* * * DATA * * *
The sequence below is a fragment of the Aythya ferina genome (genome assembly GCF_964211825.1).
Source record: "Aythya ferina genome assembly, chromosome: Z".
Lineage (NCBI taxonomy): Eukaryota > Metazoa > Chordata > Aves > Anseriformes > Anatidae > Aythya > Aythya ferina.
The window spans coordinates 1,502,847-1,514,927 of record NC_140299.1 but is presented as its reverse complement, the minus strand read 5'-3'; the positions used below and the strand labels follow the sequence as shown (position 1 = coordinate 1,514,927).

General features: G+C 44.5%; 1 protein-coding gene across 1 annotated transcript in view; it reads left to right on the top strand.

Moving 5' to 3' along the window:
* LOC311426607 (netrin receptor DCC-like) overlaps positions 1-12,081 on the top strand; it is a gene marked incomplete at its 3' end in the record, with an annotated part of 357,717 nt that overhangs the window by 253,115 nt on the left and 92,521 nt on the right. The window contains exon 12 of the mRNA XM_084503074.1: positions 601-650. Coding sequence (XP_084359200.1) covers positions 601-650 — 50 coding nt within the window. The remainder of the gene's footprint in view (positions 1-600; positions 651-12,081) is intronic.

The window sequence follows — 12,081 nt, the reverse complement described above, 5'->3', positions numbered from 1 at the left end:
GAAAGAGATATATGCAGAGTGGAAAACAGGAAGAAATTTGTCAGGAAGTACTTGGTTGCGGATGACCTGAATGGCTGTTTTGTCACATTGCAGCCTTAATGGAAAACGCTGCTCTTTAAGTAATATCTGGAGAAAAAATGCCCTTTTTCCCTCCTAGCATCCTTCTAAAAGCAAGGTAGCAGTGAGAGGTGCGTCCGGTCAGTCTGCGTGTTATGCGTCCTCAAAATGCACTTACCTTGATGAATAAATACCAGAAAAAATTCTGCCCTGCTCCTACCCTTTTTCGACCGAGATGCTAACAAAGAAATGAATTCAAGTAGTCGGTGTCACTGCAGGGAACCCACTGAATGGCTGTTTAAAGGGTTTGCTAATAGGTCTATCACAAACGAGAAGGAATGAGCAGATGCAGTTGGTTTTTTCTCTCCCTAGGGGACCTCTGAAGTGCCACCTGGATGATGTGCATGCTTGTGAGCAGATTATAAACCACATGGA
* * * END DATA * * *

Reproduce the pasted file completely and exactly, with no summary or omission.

The sequence below is a fragment of the Aythya ferina genome (genome assembly GCF_964211825.1).
Source record: "Aythya ferina genome assembly, chromosome: Z".
Lineage (NCBI taxonomy): Eukaryota > Metazoa > Chordata > Aves > Anseriformes > Anatidae > Aythya > Aythya ferina.
The window spans coordinates 1,502,847-1,514,927 of record NC_140299.1 but is presented as its reverse complement, the minus strand read 5'-3'; the positions used below and the strand labels follow the sequence as shown (position 1 = coordinate 1,514,927).

General features: G+C 44.5%; 1 protein-coding gene across 1 annotated transcript in view; it reads left to right on the top strand.

Moving 5' to 3' along the window:
* LOC311426607 (netrin receptor DCC-like) overlaps positions 1-12,081 on the top strand; it is a gene marked incomplete at its 3' end in the record, with an annotated part of 357,717 nt that overhangs the window by 253,115 nt on the left and 92,521 nt on the right. The window contains exon 12 of the mRNA XM_084503074.1: positions 601-650. Coding sequence (XP_084359200.1) covers positions 601-650 — 50 coding nt within the window. The remainder of the gene's footprint in view (positions 1-600; positions 651-12,081) is intronic.

The window sequence follows — 12,081 nt, the reverse complement described above, 5'->3', positions numbered from 1 at the left end:
GAAAGAGATATATGCAGAGTGGAAAACAGGAAGAAATTTGTCAGGAAGTACTTGGTTGCGGATGACCTGAATGGCTGTTTTGTCACATTGCAGCCTTAATGGAAAACGCTGCTCTTTAAGTAATATCTGGAGAAAAAATGCCCTTTTTCCCTCCTAGCATCCTTCTAAAAGCAAGGTAGCAGTGAGAGGTGCGTCCGGTCAGTCTGCGTGTTATGCGTCCTCAAAATGCACTTACCTTGATGAATAAATACCAGAAAAAATTCTGCCCTGCTCCTACCCTTTTTCGACCGAGATGCTAACAAAGAAATGAATTCAAGTAGTCGGTGTCACTGCAGGGAACCCACTGAATGGCTGTTTAAAGGGTTTGCTAATAGGTCTATCACAAACGAGAAGGAATGAGCAGATGCAGTTGGTTTTTTCTCTCCCTAGGGGACCTCTGAAGTGCCACCTGGATGATGTGCATGCTTGTGAGCAGATTATAAACCACATGGA